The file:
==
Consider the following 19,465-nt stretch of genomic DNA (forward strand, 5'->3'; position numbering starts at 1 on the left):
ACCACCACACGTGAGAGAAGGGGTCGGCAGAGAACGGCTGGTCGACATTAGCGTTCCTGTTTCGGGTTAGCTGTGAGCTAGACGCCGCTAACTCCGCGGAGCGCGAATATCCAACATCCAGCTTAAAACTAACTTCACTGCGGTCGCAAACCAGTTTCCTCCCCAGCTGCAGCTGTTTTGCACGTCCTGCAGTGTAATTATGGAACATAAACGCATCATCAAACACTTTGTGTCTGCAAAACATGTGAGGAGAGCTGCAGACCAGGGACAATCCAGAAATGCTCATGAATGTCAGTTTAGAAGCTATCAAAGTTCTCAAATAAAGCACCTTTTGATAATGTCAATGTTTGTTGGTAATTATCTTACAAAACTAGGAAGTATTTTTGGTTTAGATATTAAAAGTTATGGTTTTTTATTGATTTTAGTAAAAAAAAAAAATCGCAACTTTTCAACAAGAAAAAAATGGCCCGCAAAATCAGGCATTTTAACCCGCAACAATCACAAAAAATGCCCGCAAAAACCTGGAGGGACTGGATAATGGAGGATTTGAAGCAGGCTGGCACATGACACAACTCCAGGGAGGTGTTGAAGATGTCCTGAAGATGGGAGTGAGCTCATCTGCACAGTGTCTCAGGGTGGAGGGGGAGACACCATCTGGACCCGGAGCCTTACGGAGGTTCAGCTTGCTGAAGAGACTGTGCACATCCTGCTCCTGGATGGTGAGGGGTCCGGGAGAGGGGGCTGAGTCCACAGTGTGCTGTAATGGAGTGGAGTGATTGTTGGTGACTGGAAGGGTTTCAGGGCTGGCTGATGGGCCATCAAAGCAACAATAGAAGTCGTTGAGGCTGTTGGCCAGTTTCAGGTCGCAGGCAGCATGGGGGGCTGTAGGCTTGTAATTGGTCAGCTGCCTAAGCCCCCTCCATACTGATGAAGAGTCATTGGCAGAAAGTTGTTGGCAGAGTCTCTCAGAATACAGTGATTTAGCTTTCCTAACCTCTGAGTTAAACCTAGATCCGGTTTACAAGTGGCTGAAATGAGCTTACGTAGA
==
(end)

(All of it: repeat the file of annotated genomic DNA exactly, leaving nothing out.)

Consider the following 19,465-nt stretch of genomic DNA (forward strand, 5'->3'; position numbering starts at 1 on the left):
ACCACCACACGTGAGAGAAGGGGTCGGCAGAGAACGGCTGGTCGACATTAGCGTTCCTGTTTCGGGTTAGCTGTGAGCTAGACGCCGCTAACTCCGCGGAGCGCGAATATCCAACATCCAGCTTAAAACTAACTTCACTGCGGTCGCAAACCAGTTTCCTCCCCAGCTGCAGCTGTTTTGCACGTCCTGCAGTGTAATTATGGAACATAAACGCATCATCAAACACTTTGTGTCTGCAAAACATGTGAGGAGAGCTGCAGACCAGGGACAATCCAGAAATGCTCATGAATGTCAGTTTAGAAGCTATCAAAGTTCTCAAATAAAGCACCTTTTGATAATGTCAATGTTTGTTGGTAATTATCTTACAAAACTAGGAAGTATTTTTGGTTTAGATATTAAAAGTTATGGTTTTTTATTGATTTTAGTAAAAAAAAAAAATCGCAACTTTTCAACAAGAAAAAAATGGCCCGCAAAATCAGGCATTTTAACCCGCAACAATCACAAAAAATGCCCGCAAAAACCTGGAGGGACTGGATAATGGAGGATTTGAAGCAGGCTGGCACATGACACAACTCCAGGGAGGTGTTGAAGATGTCCTGAAGATGGGAGTGAGCTCATCTGCACAGTGTCTCAGGGTGGAGGGGGAGACACCATCTGGACCCGGAGCCTTACGGAGGTTCAGCTTGCTGAAGAGACTGTGCACATCCTGCTCCTGGATGGTGAGGGGTCCGGGAGAGGGGGCTGAGTCCACAGTGTGCTGTAATGGAGTGGAGTGATTGTTGGTGACTGGAAGGGTTTCAGGGCTGGCTGATGGGCCATCAAAGCAACAATAGAAGTCGTTGAGGCTGTTGGCCAGTTTCAGGTCGCAGGCAGCATGGGGGGCTGTAGGCTTGTAATTGGTCAGCTGCCTAAGCCCCCTCCATACTGATGAAGAGTCATTGGCAGAAAGTTGTTGGCAGAGTCTCTCAGAATACAGTGATTTAGCTTTCCTAACCTCTGAGTTAAACCTAGATCCGGTTTACAAGTGGCTGAAATGAGCTTACGTAGA